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Federal Judge Orders Release Of Hundreds Of Women And Children From Family Detention Facilities

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Citing a 1997 court settlement on the detention of children, late last week U.S. District Judge Dolly Gee ruled that hundreds of mothers and children currently held in family detention facilities must be released by the federal government.

From the AP:

“The decision Friday by U.S. District Judge Dolly Gee in California is a victory for the immigrant rights lawyers who brought the case, but its immediate implications for detainees were not yet clear. The ruling upholds a tentative decision Gee made in April, and comes a week after the two sides told her that they failed to reach a new settlement agreement as she’d asked for.”

In a 25-page ruling, Judge Gee blasted federal immigration officials for “widespread and deplorable conditions in the holding cells of Border Patrol stations.”

“In addition, she wrote that federal officials ‘failed to meet even the minimal standard’ of ‘safe and sanitary’ conditions at temporary holding cells,” said the Los Angeles Times.

According to the Times, federal immigration authorities are holding an estimated 1,700 women and children — families who have fled to the United States from violence in Central America — at three detention facilities in Texas and Pennsylvania.

However, the release of detained mothers and children is not immediately effective: “The judge on Friday gave the government 90 days to show why the mothers and children should remain in detention.”

From the New York Times:

Judge Gee’s decision was based on the 18-year-old settlement in a hard-fought class action lawsuit, known as Flores, that has governed the treatment of minors apprehended at the border who are unaccompanied — not with a parent. Judge Gee found that the Flores settlement, which has been carried out with little dispute from the federal authorities, also applies to children caught with their parents.

The judge also found that the family detention centers in Texas were a “material breach” of provisions requiring that minors be placed in facilities that are not secured like prisons and are licensed to take care of children. The detention centers are secure facilities run by private prison contractors.

The ruling is yet another blow to the Administration following severe criticism from both members of Congress and immigrant rights advocates. Advocates have called on the federal officials to shut detention facilities down in favor of more humane treatment for women and their children.

In June, a delegation of Democratic House members visited two detention facilities in Texas, including one facility in Karnes where a detained mother attempted suicide.

From Elise Foley:

[House members] said they were asked to hand over their cell phones and cameras for the visit to the detention centers, but refused. One member took video inside the Dilley facility — called the South Texas Family Residential Center — of women and children chanting outside in a plea for help. They said they met with women who said they had been yelled at and demeaned by guards, and that children who were ill were being told to just drink more water.

“They are holding children in unsafe facilities. It’s that simple,” said one of the attorneys who brought forth the lawsuit. “It’s intolerable, it’s inhumane, and it needs to end, and end sooner rather than later.”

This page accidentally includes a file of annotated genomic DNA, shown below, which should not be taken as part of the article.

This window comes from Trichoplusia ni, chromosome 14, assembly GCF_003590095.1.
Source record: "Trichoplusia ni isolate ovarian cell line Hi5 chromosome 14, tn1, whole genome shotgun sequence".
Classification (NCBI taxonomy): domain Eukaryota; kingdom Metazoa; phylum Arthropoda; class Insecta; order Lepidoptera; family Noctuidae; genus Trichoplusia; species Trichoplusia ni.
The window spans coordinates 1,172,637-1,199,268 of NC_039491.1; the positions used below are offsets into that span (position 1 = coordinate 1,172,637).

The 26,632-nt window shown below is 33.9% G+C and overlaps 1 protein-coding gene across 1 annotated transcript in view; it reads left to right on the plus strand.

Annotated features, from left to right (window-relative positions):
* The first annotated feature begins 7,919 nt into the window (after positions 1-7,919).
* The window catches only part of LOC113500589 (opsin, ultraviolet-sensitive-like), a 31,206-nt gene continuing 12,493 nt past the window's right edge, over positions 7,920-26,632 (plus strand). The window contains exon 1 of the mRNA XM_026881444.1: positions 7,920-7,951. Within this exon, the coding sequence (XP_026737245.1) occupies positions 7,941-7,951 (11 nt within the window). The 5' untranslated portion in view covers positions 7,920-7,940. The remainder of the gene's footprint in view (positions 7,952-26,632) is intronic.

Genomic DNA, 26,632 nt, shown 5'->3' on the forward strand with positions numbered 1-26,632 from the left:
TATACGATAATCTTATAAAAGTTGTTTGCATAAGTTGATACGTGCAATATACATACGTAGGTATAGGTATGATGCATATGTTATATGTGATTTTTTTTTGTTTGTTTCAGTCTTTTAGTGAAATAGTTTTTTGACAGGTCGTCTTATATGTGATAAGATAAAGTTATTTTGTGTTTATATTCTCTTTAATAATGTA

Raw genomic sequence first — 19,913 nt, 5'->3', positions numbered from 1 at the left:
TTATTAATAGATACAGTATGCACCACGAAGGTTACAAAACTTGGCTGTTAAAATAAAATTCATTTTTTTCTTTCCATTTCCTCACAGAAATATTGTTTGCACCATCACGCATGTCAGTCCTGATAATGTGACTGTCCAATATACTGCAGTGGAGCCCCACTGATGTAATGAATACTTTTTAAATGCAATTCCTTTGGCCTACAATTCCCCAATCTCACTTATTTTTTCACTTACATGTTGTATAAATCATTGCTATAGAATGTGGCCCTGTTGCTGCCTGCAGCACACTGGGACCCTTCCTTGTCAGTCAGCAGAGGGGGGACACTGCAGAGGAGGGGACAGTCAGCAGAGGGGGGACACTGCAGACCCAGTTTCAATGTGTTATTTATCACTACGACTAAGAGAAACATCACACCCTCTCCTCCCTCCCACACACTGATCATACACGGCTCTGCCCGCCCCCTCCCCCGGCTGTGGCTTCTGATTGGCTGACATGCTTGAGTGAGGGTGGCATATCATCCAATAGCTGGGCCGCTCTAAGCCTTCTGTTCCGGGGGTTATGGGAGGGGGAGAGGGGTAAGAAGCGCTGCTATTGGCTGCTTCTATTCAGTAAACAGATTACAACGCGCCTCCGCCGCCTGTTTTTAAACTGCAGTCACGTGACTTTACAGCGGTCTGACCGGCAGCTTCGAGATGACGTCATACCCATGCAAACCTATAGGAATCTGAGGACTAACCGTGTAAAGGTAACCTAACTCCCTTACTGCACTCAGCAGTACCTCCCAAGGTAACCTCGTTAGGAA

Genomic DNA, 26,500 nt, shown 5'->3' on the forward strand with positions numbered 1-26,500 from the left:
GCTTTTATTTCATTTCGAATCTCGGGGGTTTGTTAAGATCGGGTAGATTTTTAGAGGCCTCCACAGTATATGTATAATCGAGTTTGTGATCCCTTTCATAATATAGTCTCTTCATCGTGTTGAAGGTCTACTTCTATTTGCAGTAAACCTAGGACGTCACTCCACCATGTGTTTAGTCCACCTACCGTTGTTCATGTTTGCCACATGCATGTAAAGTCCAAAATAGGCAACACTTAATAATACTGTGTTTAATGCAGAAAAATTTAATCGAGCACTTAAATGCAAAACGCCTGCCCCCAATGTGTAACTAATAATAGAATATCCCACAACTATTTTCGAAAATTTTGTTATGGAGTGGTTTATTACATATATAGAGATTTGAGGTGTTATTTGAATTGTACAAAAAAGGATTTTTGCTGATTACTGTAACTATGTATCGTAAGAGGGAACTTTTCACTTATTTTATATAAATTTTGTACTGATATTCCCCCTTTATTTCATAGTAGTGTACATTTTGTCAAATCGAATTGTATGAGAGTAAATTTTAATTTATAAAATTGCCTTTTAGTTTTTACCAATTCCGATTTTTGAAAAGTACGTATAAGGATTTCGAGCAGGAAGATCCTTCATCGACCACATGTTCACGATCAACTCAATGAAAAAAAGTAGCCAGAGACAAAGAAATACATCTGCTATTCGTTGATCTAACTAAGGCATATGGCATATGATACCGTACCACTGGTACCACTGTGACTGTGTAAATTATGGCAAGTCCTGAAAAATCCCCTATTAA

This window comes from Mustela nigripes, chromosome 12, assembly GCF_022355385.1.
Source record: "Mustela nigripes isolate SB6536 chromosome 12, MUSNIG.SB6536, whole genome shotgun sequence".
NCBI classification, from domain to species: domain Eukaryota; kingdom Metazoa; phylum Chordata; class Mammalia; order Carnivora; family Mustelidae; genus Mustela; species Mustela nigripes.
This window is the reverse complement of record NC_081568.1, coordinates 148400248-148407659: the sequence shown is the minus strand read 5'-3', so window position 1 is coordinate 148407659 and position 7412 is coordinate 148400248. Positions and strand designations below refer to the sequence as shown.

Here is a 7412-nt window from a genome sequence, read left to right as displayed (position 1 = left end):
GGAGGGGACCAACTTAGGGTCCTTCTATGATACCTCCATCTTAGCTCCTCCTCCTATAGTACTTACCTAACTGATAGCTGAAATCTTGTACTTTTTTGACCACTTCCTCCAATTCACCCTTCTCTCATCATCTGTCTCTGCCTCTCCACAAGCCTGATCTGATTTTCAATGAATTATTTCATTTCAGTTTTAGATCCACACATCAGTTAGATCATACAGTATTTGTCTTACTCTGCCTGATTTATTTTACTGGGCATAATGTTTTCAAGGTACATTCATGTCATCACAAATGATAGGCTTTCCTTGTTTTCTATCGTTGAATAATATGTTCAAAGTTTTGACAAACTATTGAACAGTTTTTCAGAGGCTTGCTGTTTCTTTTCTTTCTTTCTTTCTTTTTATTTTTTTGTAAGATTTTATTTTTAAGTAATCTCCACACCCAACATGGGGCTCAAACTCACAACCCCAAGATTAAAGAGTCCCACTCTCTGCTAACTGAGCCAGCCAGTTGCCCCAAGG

Late this afternoon, Reps. Lucille Roybal-Allard, Luis Gutiérrez, and Zoe Lofgren issued a response to Judge Gee’s decision to release detained mothers and children fleeing violence.

All three were part of the House delegation that visited family detention facilities in Texas:

Friday’s ruling confirms that the U.S. Government is wrong to hold vulnerable women and children – regardless of their immigration status – in secure, jail-like facilities. Furthermore, Judge Gee rejected the Administration’s defense that family detention is necessary to deter future migration. We wholeheartedly agree with – and applaud – this decision.

“During our recent visit to the Karnes and Dilley detention facilities in Texas, we spoke to incarcerated mothers and children who told us they endured insufficient medical care, spoiled food, and abusive treatment while in detention.  We also spoke to child welfare experts who testified to the serious developmental damage that can occur when children are held in such deplorable settings – even for as little as a few weeks.

“The Department of Homeland Security should comply with the Court’s ruling by promptly releasing the families currently in custody and beginning the process of shutting down the family detention centers. It is time for the Administration to finally put an end to this appalling and shameful practice of detaining mothers and children.”

Additionally, Congressional Hispanic Caucus Chair Linda Sánchez released a statement on the ruling, writing the decision confirmed “what we’ve known for a long time now” about family detention facilities:

“The federal ruling by U.S. District Judge Dolly Gee confirms what we’ve known for a long time now: family detention centers should be closed.  It is unconscionable that we are imprisoning mothers and children who pose no risk to our national security.  House Democrats and the Congressional Hispanic Caucus have been calling for the closure of these centers and we applaud Judge Dolly Gee’s ruling.  We hope this ruling will move us closer to finally stopping this inhumane treatment of immigrant families.”